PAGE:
As already stated, the reasons for the thousands of migrants is the penalty of death, and these claims are not trivial. By the standards of U.S. law, the threat of death and violence in their country of origin is justification enough for claiming asylum. But the U.S. immigration system has never really been commensurate with human rights, even under “Democratic” presidents [4]. The only thing the Trump regime accomplished was removing the façade of fairness.

Additionally, migrants traveling to the U.S. have often suffered violence on the way, including instances of theft, physical violence, and sexual violence [5], only to then be turned back towards this madness due to suspicion that they had been the violent ones.

On that note, the admissions process is designed to be as slow and difficult as possible, even if the asylum claims are, on paper, legitimate. Since Trump took office border patrol agents have adopted a process known as “metering” [6], whereby asylum seekers are simply put on a waiting list because “the processing facility is full.” This is a lie. Before this, all those who showed up at the border were processed relatively quickly. This process also, not coincidentally, encourages more illegal border crossings [6], the very thing xenophobic fear-mongers claim these policies prevent.

This change in policy increases the danger the refugees face. While waiting in Mexico, or in their home country, these people are subject to the wrath of assassins. One example was the story of “Franklin” (a fake name, for protection), a man who testified against the cartels in his home country and actually helped send criminals to prison, as detailed in an article published by The Intercept [7]. As per the Trumpist policy, he was treated a priori as a criminal himself! He very well may already have been murdered. The same fate awaits many others, as the poisonous smog of nationalist rhetoric doesn’t simply taint American discourse but literally kills people. The so-called “Migrant Protection Protocols” [7] are anything but.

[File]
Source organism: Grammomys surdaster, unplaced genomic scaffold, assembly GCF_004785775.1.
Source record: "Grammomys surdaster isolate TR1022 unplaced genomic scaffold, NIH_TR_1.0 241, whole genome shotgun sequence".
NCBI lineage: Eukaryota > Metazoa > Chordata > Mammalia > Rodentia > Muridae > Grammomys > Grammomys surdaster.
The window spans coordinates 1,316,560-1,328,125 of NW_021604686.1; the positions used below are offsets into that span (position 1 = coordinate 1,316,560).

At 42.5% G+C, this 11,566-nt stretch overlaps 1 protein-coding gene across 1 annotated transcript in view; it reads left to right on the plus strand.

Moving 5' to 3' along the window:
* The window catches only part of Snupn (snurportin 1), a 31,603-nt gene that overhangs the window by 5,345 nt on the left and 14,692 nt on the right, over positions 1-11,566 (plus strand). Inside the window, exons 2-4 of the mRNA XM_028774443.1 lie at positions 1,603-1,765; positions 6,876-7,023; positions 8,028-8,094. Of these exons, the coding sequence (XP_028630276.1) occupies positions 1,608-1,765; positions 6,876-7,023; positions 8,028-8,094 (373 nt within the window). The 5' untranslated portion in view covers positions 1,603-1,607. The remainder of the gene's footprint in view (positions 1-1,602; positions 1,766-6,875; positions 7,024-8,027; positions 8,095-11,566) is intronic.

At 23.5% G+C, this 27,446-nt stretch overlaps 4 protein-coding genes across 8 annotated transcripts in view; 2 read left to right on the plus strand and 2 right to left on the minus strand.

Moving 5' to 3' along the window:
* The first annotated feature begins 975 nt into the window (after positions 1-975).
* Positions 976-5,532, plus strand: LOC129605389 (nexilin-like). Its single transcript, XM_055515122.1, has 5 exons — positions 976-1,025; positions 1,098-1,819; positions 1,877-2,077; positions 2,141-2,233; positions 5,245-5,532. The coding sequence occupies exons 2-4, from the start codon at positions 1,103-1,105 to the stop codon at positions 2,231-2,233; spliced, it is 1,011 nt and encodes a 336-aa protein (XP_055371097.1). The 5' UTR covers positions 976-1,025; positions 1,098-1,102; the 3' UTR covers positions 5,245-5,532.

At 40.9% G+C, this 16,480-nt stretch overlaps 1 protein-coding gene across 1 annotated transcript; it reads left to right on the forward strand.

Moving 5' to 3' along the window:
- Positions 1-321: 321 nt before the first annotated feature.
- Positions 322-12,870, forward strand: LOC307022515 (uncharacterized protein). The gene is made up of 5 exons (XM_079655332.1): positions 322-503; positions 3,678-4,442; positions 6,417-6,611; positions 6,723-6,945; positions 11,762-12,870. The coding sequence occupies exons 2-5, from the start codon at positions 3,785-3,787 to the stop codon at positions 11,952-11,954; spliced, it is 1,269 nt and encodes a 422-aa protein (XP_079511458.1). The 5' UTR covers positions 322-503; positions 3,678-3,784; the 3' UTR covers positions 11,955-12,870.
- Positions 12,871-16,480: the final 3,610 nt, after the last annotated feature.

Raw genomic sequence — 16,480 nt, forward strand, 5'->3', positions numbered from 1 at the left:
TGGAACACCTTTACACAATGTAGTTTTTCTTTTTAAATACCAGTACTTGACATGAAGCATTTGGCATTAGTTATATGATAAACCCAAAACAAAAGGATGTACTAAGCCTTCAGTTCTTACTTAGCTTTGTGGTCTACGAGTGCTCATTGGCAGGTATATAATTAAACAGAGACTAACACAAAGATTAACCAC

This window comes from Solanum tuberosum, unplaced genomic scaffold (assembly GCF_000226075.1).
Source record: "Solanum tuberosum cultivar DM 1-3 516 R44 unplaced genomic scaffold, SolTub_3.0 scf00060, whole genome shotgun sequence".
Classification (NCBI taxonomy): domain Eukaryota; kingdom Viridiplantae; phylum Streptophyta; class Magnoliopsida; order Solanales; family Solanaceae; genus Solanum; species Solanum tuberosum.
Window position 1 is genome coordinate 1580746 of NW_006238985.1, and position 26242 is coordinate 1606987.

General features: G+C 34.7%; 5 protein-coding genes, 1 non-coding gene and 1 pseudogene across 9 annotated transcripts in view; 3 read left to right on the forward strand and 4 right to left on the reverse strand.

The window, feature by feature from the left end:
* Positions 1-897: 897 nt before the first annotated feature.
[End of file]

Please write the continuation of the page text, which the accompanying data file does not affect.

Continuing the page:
The many refugees held in squalor by border protection agents create an image that furthers Trump’s anti-working-class narrative that there is a dangerous hoard waiting to spill over the border and ruin American lives. This new policy is nothing more than thinly veiled racist discrimination, an arm of class-based oppression used against the U.S. working class since the dawn of the country. A real working-class government would not only recognize the asylum claims and basic humanity of the refugees but would be more than capable of swiftly processing the refugees under humane conditions.

Humane processing of southern migrants has never, and will never, be a priority for a government dedicated to capitalist accumulation, which requires the strict control of people (labor). This applies to “Democratic” [2] [4] and Republican presidencies, whatever they may say on national TV, where lies are a normal process of politics. Of course, the growth of political discourse detached from scientific analysis of facts, exemplified by all far-right politics, never improved the lot of human beings. Not once.